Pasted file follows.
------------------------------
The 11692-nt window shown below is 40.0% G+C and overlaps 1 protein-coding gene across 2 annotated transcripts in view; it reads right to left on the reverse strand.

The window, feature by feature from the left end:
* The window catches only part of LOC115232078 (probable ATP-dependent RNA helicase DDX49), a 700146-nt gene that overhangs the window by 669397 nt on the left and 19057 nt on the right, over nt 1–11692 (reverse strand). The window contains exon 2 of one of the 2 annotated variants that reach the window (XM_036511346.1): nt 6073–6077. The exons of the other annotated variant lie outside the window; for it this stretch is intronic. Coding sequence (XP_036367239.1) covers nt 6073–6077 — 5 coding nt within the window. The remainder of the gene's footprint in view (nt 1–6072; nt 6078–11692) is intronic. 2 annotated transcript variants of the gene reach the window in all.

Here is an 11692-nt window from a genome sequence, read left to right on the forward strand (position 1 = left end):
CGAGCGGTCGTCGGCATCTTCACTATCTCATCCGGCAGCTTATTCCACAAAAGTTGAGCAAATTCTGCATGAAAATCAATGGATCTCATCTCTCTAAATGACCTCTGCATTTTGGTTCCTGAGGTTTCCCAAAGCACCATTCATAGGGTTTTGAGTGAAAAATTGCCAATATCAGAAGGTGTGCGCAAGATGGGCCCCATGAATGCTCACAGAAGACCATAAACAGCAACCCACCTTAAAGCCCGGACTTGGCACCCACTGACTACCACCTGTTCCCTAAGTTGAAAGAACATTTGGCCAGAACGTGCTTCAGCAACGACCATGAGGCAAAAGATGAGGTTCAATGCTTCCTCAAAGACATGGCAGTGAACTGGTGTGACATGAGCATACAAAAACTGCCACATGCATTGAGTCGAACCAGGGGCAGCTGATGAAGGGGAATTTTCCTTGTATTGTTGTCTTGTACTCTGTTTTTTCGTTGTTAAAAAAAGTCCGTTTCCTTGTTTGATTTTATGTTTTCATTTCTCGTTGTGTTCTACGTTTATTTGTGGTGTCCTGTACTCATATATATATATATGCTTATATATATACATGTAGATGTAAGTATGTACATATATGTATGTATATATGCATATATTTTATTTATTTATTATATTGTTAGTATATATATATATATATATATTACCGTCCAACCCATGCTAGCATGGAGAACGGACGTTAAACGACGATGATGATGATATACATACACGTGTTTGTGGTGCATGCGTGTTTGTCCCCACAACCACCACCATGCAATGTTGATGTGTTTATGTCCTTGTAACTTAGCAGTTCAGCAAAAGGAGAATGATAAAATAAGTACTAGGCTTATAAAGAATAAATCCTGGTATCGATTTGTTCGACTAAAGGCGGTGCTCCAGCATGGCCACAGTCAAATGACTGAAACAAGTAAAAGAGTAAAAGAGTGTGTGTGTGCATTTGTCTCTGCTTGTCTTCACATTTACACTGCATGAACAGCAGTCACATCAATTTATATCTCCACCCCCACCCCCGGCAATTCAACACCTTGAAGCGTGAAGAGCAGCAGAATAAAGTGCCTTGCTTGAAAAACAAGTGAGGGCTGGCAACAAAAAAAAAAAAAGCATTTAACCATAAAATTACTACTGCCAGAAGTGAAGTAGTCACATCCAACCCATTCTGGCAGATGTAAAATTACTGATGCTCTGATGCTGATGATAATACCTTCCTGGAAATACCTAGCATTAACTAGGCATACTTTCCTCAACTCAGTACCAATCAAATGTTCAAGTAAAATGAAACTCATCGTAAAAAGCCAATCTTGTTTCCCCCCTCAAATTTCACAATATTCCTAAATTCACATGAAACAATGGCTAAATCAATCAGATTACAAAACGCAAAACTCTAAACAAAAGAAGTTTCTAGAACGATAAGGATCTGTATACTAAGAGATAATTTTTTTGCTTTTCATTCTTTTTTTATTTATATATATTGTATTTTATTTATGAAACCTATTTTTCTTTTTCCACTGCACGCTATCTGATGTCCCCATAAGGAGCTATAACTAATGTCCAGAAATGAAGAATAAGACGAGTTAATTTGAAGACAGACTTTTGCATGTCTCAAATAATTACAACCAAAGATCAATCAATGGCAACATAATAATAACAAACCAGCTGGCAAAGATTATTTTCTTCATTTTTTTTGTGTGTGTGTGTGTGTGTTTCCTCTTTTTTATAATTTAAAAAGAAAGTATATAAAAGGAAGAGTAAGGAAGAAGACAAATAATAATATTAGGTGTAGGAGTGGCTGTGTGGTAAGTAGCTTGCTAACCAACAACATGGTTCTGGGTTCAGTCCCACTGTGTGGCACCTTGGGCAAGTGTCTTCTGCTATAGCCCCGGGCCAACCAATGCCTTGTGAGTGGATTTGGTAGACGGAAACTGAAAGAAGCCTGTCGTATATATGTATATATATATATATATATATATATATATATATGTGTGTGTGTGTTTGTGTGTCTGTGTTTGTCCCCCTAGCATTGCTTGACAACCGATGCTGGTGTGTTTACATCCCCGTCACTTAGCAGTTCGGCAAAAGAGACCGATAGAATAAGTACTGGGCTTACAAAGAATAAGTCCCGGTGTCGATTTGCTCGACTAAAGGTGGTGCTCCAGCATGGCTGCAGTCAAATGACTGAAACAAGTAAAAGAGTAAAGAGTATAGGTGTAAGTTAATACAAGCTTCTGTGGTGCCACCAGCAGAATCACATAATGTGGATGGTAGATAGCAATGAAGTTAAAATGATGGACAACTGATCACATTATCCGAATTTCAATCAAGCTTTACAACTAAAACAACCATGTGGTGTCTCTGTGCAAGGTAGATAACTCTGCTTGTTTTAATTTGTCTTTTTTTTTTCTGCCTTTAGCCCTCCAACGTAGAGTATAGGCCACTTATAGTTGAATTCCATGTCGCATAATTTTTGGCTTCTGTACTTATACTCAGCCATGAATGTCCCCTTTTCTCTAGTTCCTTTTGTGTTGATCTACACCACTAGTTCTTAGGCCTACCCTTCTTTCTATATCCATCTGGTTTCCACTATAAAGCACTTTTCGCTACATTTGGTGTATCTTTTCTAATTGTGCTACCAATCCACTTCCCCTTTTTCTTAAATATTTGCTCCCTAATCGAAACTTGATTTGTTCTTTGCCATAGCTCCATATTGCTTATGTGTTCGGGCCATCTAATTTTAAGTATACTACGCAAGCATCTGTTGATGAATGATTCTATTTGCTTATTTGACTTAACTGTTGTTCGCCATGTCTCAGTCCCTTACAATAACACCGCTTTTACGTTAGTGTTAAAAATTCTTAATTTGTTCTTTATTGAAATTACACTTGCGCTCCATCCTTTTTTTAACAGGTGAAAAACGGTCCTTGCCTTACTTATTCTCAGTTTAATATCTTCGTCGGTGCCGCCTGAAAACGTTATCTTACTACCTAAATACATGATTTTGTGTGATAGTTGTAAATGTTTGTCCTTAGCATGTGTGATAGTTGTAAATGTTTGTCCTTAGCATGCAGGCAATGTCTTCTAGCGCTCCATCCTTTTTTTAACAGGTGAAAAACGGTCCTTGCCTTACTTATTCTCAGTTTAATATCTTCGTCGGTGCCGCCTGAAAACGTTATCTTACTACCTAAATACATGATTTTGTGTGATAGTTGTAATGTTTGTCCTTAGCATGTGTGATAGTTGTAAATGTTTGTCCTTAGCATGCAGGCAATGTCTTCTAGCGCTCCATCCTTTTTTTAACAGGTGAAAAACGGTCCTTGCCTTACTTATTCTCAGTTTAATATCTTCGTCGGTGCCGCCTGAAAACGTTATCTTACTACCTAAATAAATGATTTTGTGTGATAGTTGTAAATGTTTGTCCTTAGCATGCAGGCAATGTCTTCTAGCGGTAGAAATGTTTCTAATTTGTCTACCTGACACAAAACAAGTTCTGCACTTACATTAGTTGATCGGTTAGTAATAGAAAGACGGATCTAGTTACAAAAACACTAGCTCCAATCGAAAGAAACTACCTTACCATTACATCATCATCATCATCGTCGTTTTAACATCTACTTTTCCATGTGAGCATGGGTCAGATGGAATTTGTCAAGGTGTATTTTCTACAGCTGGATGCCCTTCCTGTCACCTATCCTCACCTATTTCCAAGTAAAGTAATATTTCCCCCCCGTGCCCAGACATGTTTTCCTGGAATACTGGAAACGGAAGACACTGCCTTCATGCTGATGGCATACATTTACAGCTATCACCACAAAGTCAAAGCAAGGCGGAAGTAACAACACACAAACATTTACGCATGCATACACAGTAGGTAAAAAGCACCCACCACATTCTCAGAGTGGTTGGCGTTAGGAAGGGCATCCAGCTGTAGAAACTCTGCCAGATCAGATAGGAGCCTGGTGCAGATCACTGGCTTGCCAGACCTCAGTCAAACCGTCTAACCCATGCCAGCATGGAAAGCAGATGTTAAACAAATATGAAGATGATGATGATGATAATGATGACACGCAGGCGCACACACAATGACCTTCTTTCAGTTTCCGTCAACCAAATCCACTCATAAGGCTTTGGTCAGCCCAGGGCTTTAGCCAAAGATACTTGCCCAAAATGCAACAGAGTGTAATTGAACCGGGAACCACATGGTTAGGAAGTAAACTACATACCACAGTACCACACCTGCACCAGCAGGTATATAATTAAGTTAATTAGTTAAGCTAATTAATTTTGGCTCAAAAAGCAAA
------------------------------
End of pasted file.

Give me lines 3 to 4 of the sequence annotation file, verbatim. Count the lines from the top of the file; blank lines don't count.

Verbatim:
* The window catches only part of LOC115232078 (probable ATP-dependent RNA helicase DDX49), a 700146-nt gene that overhangs the window by 669397 nt on the left and 19057 nt on the right, over nt 1–11692 (reverse strand). The window contains exon 2 of one of the 2 annotated variants that reach the window (XM_036511346.1): nt 6073–6077. The exons of the other annotated variant lie outside the window; for it this stretch is intronic. Coding sequence (XP_036367239.1) covers nt 6073–6077 — 5 coding nt within the window. The remainder of the gene's footprint in view (nt 1–6072; nt 6078–11692) is intronic. 2 annotated transcript variants of the gene reach the window in all.

Here is an 11692-nt window from a genome sequence, read left to right on the forward strand (position 1 = left end):